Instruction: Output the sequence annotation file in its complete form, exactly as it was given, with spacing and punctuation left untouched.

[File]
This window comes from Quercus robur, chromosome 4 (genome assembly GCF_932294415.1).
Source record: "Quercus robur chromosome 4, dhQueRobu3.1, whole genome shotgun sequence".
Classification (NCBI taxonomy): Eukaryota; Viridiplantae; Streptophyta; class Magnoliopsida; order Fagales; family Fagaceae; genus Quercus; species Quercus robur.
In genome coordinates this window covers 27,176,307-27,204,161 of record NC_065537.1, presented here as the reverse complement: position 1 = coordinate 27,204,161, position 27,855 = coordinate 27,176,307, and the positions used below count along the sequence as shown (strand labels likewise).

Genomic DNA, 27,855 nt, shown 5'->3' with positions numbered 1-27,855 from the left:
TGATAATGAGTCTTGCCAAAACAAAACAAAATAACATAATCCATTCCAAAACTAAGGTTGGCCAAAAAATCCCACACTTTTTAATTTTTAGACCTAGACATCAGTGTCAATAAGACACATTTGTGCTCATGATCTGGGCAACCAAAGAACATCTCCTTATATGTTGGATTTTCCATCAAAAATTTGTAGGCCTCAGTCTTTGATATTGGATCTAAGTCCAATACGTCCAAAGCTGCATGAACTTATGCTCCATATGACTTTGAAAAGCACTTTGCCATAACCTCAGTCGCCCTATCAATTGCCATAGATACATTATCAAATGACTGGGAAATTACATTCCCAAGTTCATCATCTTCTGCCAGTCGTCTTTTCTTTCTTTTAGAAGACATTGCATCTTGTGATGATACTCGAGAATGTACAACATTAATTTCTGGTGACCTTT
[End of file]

This window comes from Quercus robur, chromosome 4 (genome assembly GCF_932294415.1).
Source record: "Quercus robur chromosome 4, dhQueRobu3.1, whole genome shotgun sequence".
Classification (NCBI taxonomy): Eukaryota; Viridiplantae; Streptophyta; class Magnoliopsida; order Fagales; family Fagaceae; genus Quercus; species Quercus robur.
In genome coordinates this window covers 27,176,307-27,204,161 of record NC_065537.1, presented here as the reverse complement: position 1 = coordinate 27,204,161, position 27,855 = coordinate 27,176,307, and the positions used below count along the sequence as shown (strand labels likewise).

Genomic DNA, 27,855 nt, shown 5'->3' with positions numbered 1-27,855 from the left:
TGATAATGAGTCTTGCCAAAACAAAACAAAATAACATAATCCATTCCAAAACTAAGGTTGGCCAAAAAATCCCACACTTTTTAATTTTTAGACCTAGACATCAGTGTCAATAAGACACATTTGTGCTCATGATCTGGGCAACCAAAGAACATCTCCTTATATGTTGGATTTTCCATCAAAAATTTGTAGGCCTCAGTCTTTGATATTGGATCTAAGTCCAATACGTCCAAAGCTGCATGAACTTATGCTCCATATGACTTTGAAAAGCACTTTGCCATAACCTCAGTCGCCCTATCAATTGCCATAGATACATTATCAAATGACTGGGAAATTACATTCCCAAGTTCATCATCTTCTGCCAGTCGTCTTTTCTTTCTTTTAGAAGACATTGCATCTTGTGATGATACTCGAGAATGTACAACATTAATTTCTGGTGACCTTT